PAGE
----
As a child, he was imprisoned in the Yodok concentration camp for 10 years. After his release he fled the country, first to China and eventually to South Korea. He is the author, with Pierre Rigoulot, of The Aquariums of Pyongyang and worked as a staff writer specialized in North Korean affairs for The Chosun Ilbo.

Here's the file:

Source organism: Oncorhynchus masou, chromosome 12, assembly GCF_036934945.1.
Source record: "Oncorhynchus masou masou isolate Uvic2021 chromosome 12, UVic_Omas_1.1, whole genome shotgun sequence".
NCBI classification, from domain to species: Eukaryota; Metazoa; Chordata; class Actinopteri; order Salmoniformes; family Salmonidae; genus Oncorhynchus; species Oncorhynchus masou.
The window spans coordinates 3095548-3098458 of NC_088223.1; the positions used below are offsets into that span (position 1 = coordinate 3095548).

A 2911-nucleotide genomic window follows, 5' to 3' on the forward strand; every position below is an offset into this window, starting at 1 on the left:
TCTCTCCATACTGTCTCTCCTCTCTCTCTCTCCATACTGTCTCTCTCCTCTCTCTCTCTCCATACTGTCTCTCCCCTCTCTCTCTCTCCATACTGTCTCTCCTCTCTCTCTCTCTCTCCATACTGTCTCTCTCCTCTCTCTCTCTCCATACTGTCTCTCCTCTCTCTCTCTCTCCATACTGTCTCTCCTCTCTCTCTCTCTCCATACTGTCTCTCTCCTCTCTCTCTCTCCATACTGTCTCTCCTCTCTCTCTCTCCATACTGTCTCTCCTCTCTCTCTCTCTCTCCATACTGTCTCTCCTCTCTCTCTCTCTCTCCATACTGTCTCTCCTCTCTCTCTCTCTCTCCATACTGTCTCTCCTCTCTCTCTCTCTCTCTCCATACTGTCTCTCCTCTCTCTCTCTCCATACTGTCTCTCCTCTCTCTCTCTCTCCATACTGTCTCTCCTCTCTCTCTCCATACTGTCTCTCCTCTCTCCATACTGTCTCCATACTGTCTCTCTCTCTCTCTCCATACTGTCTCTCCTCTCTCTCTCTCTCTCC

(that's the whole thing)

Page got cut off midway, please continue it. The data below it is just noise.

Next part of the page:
According to his autobiography, Kang was born in Pyongyang, North Korea, and spent his childhood there. He had a good relationship with his grandfather. He had a happy childhood. His grandfather was the Vice President of the Commercial Management office in Pyongyang, supervising all the commercial stores and department stores in Pyongyang. His grandmother was a member of the Supreme People’s Assembly and was the deputy head of the Workers’ Party organization of female members. She was deputy to Kim Il Sung’s wife. His family lived in relative luxury from his grandfather’s position and the fortune that he had given to the country upon the family’s return from Japan. Though they had never renounced their North Korean citizenship and Kang’s grandmother had been a staunch party member in both countries, Kang has stated that the family remained under a cloud of suspicion for having lived in Japan.